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ORIGINAL ARTICLE
Year : 2018  |  Volume : 14  |  Issue : 8  |  Page : 202-207

Effects of continued psychological care toward brain tumor patients and their family members' negative emotions


1 Department of Social Medicine and Health Management, School of Public Health, Central South University, Changsha 410078; Department of Nursing, PLA 169 Hospital, Hengyang 421002, Hunan Province, China
2 Department of Nursing, PLA 169 Hospital, Hengyang 421002, Hunan Province, China
3 Department of Social Medicine and Health Management, School of Public Health, Central South University, Changsha 410078, China

Correspondence Address:
Shuiyuan Xiao
School of Public Health, Central South University, Changsha 410078, Hunan Province
China
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Source of Support: None, Conflict of Interest: None


DOI: 10.4103/0973-1482.181184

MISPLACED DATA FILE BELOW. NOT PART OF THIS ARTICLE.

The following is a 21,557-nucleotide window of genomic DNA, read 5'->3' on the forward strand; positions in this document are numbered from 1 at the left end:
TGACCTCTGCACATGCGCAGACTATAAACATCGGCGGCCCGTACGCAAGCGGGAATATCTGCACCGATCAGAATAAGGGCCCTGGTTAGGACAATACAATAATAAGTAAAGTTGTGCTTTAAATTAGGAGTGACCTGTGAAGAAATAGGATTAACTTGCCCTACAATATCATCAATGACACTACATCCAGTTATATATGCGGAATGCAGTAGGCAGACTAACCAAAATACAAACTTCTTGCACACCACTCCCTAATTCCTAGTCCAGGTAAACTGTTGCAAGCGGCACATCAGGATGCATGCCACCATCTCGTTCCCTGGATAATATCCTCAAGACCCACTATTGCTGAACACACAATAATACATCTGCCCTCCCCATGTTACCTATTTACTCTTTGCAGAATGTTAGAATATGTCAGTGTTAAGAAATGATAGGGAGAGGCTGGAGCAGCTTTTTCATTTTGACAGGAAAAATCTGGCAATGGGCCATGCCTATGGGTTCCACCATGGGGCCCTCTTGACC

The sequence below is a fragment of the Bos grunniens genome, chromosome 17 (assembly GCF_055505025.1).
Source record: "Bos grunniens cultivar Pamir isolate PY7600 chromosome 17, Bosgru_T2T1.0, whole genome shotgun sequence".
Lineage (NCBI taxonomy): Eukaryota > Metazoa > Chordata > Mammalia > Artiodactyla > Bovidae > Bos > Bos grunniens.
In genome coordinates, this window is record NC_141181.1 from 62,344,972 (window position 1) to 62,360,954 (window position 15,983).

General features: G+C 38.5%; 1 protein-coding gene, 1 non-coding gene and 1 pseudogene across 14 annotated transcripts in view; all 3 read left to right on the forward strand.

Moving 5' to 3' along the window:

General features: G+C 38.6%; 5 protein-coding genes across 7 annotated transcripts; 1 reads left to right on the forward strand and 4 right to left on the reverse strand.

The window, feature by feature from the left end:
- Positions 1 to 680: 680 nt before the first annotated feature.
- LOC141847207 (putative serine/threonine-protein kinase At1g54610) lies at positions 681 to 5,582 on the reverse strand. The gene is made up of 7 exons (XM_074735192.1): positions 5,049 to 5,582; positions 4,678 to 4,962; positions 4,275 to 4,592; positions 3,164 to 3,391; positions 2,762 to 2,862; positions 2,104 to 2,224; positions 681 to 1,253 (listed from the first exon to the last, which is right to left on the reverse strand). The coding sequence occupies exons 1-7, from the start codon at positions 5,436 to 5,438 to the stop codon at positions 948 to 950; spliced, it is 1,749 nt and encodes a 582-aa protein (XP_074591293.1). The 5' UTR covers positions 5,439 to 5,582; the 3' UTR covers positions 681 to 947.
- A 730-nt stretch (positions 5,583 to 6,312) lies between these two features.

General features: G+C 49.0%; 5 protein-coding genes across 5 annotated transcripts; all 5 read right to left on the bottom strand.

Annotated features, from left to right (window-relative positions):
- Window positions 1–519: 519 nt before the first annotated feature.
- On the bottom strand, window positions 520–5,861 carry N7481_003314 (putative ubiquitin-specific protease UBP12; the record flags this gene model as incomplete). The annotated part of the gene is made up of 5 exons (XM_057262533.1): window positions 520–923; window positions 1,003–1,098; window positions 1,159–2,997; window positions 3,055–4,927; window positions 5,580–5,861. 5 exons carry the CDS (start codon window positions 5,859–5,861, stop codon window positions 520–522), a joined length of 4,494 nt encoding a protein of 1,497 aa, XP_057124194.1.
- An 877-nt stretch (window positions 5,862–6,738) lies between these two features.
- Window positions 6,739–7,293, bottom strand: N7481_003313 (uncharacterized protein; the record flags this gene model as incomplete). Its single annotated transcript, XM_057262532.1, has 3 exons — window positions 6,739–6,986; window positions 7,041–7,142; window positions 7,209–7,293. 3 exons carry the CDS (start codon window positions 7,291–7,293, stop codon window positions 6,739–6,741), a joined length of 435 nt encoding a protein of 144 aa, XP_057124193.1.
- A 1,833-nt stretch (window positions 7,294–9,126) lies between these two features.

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Purpose: Numerous studies have confirmed that brain tumor patients and their family members frequently exhibit negative emotional reactions, such as anxiety and depression, during diagnosis and treatment of the disease. Family members experience increasing pressure as the year of survival of patient progress. The aim of this study was to investigate the effects of the continued psychological care (CPC) toward the brain tumor patients and their family members' emotions. Subjects and Methods: The asynchronous clinical control trial was performed, and 162 brain tumor patients and their family members were divided into the control group and the intervention group. The control group was only performed the telephone follow-up toward the patients. Beside this way, the intervention group was performed the CPC toward the patients and their family member. The self-rating anxiety scale (SAS) and the self-rating depression scale (SDS) were used to measure the negative emotions of the patients and their family members, and the patients' treatment compliance and the incidence of seizures were compared. Results: The SAS and SDS scores of the intervention group on the 14 days, 28 days and 3 months of the CPC were significantly lower than the control group (P < 0.05); the SAS and SDS scores of the intervention group after the intervention were significantly lower than those at the discharging (P < 0.05), the treatment compliance of the intervention group was significantly higher than the control group (P < 0.05), and the seizure incidence of the intervention group was significantly lower than the control group (P < 0.05). Conclusion: The CPC could effectively reduce the anxiety and depression among the brain tumor patients and their family members.


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